THE JOURNEY YO REMARKABLE RETAIL
Steve helps organizations understand and respond to retail disruption by creating customer-centric, memorable and profitable growth strategies.
Pier 1 Imports: From bad to worse to dire
Pier 1 Imports reported quarterly results last week and—there’s just no nice way to say this—they were awful. The company, which only last week completed a 1-for-20 reverse stock split to avoid its shares being delisted, delivered an abysmal 15.5% drop in sales and operating losses that nearly tripled. And in a sign that they have no clue (or no confidence in) how they will restore revenue growth, took their previously announced store closings up from 45 to 57.
None of this is new or surprising. The company has been struggling for a long time, both strategically and on the execution front. In fact the stock has lost (are you sitting down?) more than 95% of its value during the past 5 years, all during a period where the market has been booming.
There are many reasons why Pier 1 now finds itself in dire circumstances. Most obviously they are a casualty of what I call retail’s great bifurcation and the resulting collapse of the middle. Pier 1 chose neither to focus on great prices, dominant assortments and frictionless shopping, nor carve out a distinctive position based upon unique product, excellent service and a memorable experience. Instead of choosing remarkable, they kept selling average products to an ill-defined customer set, in uninspiring settings, in largely secondary locations.
The other big miss for Pier 1 is that they have been slow to embrace harmonized retail. First, they made the highly questionable decision to shut down e-commerce completely in 2007, just as everyone else they competed with was investing in it. While they relaunched online selling in 2012, their approach was more about seeing it as a separate channel, rather than also a key driver of brick & mortar sales. Today, their “omnichannel” capabilities are more or less competitive, but they are still digging themselves out of the hole they unnecessarily created more than a decade ago.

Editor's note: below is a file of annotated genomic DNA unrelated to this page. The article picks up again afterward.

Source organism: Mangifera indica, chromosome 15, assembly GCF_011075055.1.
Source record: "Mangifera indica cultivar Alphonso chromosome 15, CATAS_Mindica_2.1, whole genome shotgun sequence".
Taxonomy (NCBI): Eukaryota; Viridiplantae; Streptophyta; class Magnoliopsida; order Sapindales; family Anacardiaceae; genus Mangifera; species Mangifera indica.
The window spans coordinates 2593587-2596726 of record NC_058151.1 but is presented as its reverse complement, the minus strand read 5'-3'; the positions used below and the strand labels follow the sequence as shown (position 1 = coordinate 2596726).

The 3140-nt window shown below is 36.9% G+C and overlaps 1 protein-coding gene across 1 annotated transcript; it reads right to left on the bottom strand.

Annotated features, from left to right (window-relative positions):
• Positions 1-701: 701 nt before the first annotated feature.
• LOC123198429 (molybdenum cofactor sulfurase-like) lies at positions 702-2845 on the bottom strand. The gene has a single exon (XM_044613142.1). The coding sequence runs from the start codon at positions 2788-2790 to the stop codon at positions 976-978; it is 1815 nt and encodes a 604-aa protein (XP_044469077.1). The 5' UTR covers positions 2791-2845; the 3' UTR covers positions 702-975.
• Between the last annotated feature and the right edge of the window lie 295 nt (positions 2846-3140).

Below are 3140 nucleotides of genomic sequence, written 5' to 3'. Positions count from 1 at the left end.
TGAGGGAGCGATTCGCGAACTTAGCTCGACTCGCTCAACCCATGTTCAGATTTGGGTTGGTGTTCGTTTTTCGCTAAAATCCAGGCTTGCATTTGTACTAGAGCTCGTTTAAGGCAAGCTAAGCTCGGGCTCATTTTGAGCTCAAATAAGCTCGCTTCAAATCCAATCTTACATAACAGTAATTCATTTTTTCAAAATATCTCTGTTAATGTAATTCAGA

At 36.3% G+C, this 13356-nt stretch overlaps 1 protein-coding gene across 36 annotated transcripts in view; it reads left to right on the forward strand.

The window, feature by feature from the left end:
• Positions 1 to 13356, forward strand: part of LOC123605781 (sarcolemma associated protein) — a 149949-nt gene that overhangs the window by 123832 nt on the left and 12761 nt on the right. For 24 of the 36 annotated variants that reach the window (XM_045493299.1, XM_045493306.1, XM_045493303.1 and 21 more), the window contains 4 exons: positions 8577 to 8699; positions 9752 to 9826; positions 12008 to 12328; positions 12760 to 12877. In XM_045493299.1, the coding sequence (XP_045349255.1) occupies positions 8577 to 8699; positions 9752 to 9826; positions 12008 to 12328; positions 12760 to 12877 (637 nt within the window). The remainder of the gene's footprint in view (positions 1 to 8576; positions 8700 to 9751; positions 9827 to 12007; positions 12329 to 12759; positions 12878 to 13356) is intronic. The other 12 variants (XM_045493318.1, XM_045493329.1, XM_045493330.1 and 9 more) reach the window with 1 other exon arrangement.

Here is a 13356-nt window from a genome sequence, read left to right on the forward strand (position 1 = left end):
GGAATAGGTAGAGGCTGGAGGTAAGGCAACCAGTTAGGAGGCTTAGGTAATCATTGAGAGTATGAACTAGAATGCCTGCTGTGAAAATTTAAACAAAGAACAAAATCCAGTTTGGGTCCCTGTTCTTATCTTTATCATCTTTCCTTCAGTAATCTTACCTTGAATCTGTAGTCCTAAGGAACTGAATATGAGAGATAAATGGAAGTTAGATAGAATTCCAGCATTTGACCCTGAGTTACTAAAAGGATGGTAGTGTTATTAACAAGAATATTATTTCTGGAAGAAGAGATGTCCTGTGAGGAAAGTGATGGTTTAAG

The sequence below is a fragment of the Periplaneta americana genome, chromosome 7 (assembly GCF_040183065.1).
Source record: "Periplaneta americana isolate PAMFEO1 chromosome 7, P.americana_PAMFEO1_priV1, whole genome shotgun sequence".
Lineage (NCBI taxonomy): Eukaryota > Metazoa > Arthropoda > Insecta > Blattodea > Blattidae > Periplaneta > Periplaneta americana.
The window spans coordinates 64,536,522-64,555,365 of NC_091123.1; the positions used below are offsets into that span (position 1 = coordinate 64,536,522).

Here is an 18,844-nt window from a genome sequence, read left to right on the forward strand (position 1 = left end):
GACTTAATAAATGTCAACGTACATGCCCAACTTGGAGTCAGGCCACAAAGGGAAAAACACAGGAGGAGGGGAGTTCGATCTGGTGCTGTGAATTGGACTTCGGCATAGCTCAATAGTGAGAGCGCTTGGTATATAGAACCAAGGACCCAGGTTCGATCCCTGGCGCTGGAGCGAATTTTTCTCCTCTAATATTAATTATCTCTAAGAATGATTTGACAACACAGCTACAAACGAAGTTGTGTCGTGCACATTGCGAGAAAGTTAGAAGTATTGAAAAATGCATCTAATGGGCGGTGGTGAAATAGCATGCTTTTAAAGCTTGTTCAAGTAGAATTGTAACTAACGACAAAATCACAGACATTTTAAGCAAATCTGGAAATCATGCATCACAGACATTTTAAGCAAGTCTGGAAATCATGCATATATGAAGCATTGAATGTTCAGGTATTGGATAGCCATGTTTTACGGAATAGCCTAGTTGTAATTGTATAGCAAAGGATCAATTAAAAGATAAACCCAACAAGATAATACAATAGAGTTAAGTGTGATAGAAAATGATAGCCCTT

Also, in what is likely a sign of desperation, Pier 1’s marketing strategy seems to be all about discount and seducing the promiscuous shopper. The front page of the website, as just one example, is chock-a-block with 50% off offers. While rampant promotions are certainly not unknown in the home furnishings industry, this lack of price integrity is hardly a recipe for long-term success.
Adding to Pier 1’s woes is the reality that its product categories have become ridiculously (and some would argue, unfairly) competitive. In addition to the increased focused on the category from the discount stores (e.g. Target), and the rapid growth of off-price (e.g. Home Goods), Amazon and Wayfair have built massive home businesses in just a few short years. While we don’t much about Amazon’s category profitability (wild guess: low), we do know that Wayfair has not only been spending a ridiculous amount on customer acquisition, its pricing strategy appears to be equally unsustainable given its well below average gross margins. I’m on record as saying that I believe Wayfair is, more or less, a house of cards. Regardless of whether I’m right, they wreak havoc on many retailers’ ability to break through on marketing and be price competitive while making any money.
I would like to be optimistic about Pier 1’s ability to mount a meaningful turnaround. But unfortunately they follow a pattern of retailer’s that watched the last 20 years happen to them and now may be boxed into an untenable situation.
First, as I’ve written about many times, it is largely impossible to shrink your way to prosperity. While some retailers may need fewer and smaller stores by virtue of e-commerce growth, the brands that are truly unique and intensely customer relevant rarely find that to be true. In fact the best brands are growing store counts and growing online sales.
Second, Pier 1 needs a massive strategic repositioning and that takes time and a fair amount of money. Sadly, the once storied brand has neither.
A version of this story appeared at Forbes, where I am a retail contributor. You can check out more of my posts here.
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